There is a modern love story that parallels much of “Cupid and Psyche,” a tale within the Roman novel “The Metamorphoses of Apuleius,” aka “The Golden Ass” and that is — the romance scam.
A Cupid maliciously appears to shoot arrows (over the internet) at a Psyche, so that she (usually a female victim) might fall in love with something hideous (a criminal imposter). She succumbs to a dangerous curiosity and enters into a relationship with someone she cannot see (Cupid in the dark). A Psyche is held captive (by his charming chat and emails) but left feeling lonely, depressed and abandoned. Her faith in love is tested on multiple occasions with absurd tasks (like wiring thousands of dollars) with Worry and Sadness (her two handmaids) whipping and torturing her.
Unlike “Cupid and Psyche,” the heroine of a romance scam rarely learns the true identity of her ‘love.’ She is left unmarried with no Assembly of the Gods, no happily-ever-after and usually no conflict resolution. The loneliness and emotional vulnerability a victim feels are compounded in a romance scam because predators usually choose a target who cues himself/herself on social media to already be lonely and emotionally vulnerable.
Predators portray themselves from the start as someone a victim can trust; often the image chosen is that of a U.S. service member.
According to cid.army.mil, the U.S. Army Criminal Investigation Command receives hundreds of allegations a month from victims who state they got involved in an online relationship with someone, on a legitimate dating website or other social media website, who claims to be a U.S. Soldier. CID advises to report the romance scam to the FBI Internet Crime Complaint Center (IC3) and the Federal Trade Commission (FTC).
Romance con artists cajoled more than 21,000 people into sending $143 million, according to a 2019 FTC report, costing Americans more money than any other fraud.
It might seem strange for someone to fall for a person they never met in real life, but if one considers that 61% of Americans reported they are lonely, according to a recent Cigna study, one might begin to see how someone could fall into a love trap.
Loneliness has been found to be a predictor of internet addiction, and a cyclic relationship between loneliness and excessive internet use can exist wherein the more lonely people are, the more they use the internet, which then leads to greater loneliness, according to a panel study by Mike Z. Yao and Zhi Jin Zhong, published in 2014 in the journal, “Computers in Human Behavior.”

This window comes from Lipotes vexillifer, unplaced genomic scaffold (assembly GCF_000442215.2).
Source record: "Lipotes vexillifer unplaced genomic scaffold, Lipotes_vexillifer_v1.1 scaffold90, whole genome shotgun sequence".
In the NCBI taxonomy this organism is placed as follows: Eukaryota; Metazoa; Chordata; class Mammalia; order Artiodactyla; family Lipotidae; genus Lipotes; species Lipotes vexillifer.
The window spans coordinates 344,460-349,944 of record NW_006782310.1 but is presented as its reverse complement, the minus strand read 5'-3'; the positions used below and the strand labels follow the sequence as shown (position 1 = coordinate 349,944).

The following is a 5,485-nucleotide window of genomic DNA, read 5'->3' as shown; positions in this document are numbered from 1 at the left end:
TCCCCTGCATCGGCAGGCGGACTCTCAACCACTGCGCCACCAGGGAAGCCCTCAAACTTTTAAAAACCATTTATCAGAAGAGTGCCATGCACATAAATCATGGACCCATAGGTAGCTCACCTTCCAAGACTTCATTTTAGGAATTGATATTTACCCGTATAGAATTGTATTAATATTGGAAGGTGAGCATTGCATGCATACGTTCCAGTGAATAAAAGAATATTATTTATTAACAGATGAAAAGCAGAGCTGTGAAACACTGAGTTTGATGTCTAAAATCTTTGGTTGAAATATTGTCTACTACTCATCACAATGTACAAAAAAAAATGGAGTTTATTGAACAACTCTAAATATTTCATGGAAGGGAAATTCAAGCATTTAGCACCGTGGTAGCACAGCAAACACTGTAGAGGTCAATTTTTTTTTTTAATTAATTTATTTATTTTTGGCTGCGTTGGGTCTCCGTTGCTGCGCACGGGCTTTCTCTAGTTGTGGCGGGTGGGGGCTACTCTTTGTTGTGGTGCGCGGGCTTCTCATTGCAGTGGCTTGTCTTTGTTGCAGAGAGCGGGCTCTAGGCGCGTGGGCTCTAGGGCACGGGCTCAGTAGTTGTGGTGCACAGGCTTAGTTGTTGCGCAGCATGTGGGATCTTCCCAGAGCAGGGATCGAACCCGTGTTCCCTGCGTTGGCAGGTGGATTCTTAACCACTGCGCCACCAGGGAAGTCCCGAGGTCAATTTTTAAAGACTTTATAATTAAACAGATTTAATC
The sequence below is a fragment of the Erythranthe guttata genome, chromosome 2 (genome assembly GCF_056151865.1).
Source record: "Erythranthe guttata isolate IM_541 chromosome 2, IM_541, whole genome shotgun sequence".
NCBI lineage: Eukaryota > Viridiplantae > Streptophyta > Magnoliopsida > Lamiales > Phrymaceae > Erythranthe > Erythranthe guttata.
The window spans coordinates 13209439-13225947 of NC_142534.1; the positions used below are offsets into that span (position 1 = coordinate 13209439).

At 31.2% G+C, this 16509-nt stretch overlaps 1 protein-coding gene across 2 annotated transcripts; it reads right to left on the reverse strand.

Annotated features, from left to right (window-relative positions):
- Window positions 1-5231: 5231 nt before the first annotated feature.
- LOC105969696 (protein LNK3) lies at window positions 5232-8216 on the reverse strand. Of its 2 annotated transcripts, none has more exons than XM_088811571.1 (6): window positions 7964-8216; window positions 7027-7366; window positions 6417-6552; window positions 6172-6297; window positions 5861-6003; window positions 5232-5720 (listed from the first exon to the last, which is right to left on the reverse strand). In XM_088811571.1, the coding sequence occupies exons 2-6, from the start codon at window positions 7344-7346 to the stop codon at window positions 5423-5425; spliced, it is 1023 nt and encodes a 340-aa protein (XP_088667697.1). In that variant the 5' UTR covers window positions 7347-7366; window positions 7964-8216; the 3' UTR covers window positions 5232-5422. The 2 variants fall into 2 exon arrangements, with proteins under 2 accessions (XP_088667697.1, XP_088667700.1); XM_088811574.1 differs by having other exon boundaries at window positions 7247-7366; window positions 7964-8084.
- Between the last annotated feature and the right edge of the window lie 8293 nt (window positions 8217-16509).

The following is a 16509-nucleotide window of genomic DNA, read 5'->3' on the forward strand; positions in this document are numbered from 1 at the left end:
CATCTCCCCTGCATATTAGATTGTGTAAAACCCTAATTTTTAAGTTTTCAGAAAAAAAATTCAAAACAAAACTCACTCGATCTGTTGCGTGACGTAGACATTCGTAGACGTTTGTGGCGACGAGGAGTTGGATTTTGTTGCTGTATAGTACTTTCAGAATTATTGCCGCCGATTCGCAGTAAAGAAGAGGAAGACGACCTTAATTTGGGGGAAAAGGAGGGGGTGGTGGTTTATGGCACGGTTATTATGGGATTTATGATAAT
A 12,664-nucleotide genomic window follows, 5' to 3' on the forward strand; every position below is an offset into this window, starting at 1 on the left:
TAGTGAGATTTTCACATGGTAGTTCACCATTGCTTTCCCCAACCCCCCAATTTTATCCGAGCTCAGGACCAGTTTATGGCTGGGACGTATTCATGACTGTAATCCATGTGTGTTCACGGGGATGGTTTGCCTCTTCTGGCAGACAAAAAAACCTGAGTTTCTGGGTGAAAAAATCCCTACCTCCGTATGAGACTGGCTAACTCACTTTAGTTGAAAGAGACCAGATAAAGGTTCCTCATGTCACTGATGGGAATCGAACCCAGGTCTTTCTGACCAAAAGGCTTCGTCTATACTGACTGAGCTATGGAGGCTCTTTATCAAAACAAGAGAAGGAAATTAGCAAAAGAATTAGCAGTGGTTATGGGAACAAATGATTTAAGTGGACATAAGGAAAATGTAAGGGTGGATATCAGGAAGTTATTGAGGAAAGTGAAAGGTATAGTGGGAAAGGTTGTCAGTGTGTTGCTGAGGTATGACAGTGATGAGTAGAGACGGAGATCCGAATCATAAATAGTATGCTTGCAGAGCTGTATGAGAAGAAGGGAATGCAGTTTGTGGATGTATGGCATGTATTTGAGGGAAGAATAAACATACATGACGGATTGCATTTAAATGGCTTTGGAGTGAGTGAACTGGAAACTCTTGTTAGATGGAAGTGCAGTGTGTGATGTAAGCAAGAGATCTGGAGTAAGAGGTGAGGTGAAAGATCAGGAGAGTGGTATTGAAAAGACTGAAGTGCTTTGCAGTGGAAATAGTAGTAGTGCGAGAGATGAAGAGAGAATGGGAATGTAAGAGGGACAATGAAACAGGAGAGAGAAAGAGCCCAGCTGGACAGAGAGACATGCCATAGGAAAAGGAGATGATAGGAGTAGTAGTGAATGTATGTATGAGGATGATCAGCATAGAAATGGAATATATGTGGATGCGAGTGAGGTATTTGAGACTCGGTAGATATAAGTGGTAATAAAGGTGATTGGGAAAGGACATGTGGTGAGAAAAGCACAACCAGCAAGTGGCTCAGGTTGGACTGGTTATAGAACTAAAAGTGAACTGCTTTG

According to the FBI, targets are often divorced, widowed or disabled women over 40, and scammers are usually working overseas in organized criminal syndicates sharing information and tactics with one another.
They contact targets online with flattering words. They chat, sometimes over weeks to form a connection. They will usually keep fake profiles and share pictures they ripped off the internet. They may send flowers or other gifts, but eventually they will ask for money, usually under the precept of an emergency, and if they get it, there will be another emergency. They will ask again.
The Army CID recommends not to send money, to remember that many of the negative claims made about the military and the supposed lack of support and services provided to troops overseas are far from reality, and to be very suspicious if the person you are corresponding with wants you to mail anything to an African country. Soldiers and their loved ones are not charged money so that the Soldier can go on leave. A general officer will not be a member of an internet dating site. Soldiers have medical insurance for themselves and their immediate family members (spouse and/or children), which pays for their medical costs when treated at health care facilities worldwide — family and friends do not need to pay their medical expenses.
So, if you know someone in a state of emotional distress from lacking desired interpersonal relationships, and they talk about an online love who only corresponds by personal email or messaging, who claims love almost immediately, who says they’re traveling or working internationally, and/or who asks for money without meeting face-to-face, you will want to intervene and save them from more Worry and Sadness.
|Date Posted:||02.14.2021 10:44|
|Location:||COLUMBUS, OH, US|
This work, Romance Scams: A Public Service Announcement, by SFC Chad Menegay, identified by DVIDS, must comply with the restrictions shown on https://www.dvidshub.net/about/copyright.